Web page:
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The War For Android Is Over

We’ve won. What’s next?

“Linux? Hahaha. Can’t you afford a real operating system (Mac OS X) and professional software (Photoshop)?”

Fellow designers smirked and shook their heads a couple of years back. They were making jokes about me trying to create decent artwork and assets with open source software. My motivation of using FOSS software on a FOSS operating system didn't align with their definition of quality work. I don’t mind if the joke’s on me every once in a while, but being called unprofessional simply due to my choice of software was painful.

Fast-forward to today: if we consider its broader scale, Linux is now powering the most widespread mobile OS, has broken crowdfunding records and is gearing up to take over living room entertainment. Now, people yet unfamiliar with the OS ask questions out of curiosity rather than waiting for an opportunity to deliver the next punchline.

The same thing happened with Android, but on a much more dramatic scale. Having been the underdog for its first two years, hardly anybody in the professional industry cared about the OS. Apple’s iPhone was the cool thing to have and every business guy or designer was treating their Blackberries in for one. So, here too, users started fighting over acceptance and dominance of their favorite OS.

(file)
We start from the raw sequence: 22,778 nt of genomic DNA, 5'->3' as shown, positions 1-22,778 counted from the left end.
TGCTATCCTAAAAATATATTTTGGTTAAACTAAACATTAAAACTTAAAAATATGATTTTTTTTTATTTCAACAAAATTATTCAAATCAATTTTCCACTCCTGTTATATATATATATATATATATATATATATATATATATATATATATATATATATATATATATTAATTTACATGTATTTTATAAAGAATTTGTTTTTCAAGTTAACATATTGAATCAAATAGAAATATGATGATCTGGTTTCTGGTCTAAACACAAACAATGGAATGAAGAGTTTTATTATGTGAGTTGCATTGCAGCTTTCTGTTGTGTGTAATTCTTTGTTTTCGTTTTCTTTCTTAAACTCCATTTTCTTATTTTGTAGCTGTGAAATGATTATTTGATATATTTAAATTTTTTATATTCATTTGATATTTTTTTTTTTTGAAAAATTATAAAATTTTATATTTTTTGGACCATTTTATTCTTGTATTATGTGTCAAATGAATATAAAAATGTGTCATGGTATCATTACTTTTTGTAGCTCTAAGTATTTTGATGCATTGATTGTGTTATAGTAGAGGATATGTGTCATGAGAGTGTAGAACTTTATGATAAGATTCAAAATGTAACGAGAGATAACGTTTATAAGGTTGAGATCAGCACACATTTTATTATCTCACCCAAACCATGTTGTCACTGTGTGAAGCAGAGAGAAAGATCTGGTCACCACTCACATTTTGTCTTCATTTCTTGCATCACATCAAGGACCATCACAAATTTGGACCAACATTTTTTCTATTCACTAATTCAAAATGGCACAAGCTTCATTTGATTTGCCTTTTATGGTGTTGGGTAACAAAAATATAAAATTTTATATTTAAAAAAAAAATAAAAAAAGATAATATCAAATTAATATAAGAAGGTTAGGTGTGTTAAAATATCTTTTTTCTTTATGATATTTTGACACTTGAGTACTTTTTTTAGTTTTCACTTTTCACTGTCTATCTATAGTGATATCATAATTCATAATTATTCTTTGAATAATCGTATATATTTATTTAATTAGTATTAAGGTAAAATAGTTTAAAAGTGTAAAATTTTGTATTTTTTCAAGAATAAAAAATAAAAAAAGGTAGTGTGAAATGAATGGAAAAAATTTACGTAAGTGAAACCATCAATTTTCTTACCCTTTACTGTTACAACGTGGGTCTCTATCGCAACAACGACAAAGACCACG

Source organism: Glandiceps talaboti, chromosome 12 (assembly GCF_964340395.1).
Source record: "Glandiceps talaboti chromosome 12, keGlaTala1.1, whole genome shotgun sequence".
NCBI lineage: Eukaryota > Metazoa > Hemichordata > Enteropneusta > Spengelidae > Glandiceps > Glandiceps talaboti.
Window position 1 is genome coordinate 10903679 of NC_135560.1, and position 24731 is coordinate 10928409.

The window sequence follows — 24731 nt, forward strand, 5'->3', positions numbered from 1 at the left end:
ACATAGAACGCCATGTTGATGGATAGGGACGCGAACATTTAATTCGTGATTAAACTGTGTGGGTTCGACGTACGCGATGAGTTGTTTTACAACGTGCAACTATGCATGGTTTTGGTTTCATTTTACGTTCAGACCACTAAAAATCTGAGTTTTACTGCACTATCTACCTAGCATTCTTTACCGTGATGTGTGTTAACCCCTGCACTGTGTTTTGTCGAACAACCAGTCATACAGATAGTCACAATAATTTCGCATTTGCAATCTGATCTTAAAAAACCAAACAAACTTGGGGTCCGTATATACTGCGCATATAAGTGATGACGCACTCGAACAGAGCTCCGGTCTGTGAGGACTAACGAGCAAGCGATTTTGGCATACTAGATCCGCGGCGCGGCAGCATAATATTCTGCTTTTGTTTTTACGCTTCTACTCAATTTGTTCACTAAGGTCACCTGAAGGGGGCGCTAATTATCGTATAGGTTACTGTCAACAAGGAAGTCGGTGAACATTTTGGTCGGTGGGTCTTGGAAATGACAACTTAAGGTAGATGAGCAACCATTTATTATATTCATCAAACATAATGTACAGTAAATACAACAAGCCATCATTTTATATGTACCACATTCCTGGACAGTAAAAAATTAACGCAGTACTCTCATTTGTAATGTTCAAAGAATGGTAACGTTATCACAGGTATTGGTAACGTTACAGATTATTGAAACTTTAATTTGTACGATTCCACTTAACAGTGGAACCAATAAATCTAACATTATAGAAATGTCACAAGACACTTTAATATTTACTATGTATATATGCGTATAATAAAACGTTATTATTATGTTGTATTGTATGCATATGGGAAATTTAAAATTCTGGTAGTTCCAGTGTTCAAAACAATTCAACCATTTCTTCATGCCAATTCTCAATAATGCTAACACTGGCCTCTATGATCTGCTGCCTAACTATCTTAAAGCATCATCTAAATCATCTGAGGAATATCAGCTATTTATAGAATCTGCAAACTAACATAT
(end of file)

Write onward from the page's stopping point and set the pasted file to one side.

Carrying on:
It was to become quite a long battle. Every iteration of Android lagged behind the elegance of its iOS counterpart. The implementation felt slow, most of the hardware was underpowered — the whole system seemed to follow no clear, recognizable direction for most people outside of Google. Every little step of the community was countered by cynical media coverage and pointing fingers by the self-proclaimed “professionals”.

With the introduction of Android 4.0, things changed. Suddenly, there was a unique look and feel to the OS, coupled with a forward-looking vision, and backed up by a solid set of hardware. Press and fans hailed the progress, and even infamous enemies became supporters of the green robot. In merely a year, the underdog became a major player in the industry — even the driving force depending on the numbers you compare.

While technology changes extremely fast, human emotions need a lot of time to adapt. One year the Android fans were bullied by the iOS crowd, desperately trying to fight back with hardly a valid argument. The next year they were the kings of the playground, but still as angry as ever. There will be no love lost between Android and iOS, but you'll have to admit: The war is over.

A look back in history helps to understand the connections, to account for what has happened, and what's to be learned for the future — nothing more, nothing less. While I have to admit I’m quite satisfied with believing in the underdog and my vision for FOSS turning out favorably, it’s time to smoke the peace pipe and move on. Because the next squabbles are bubbling up. I’m not even talking about Android against Windows Phone, nor iOS versus Ubuntu Touch.

Put on your armor: the arguments between native development and the web are heating up. And yes, sometimes we have to voice strong opinions and fight to even find out what’s going on.

Ready to pick sides? Me neither — for now.

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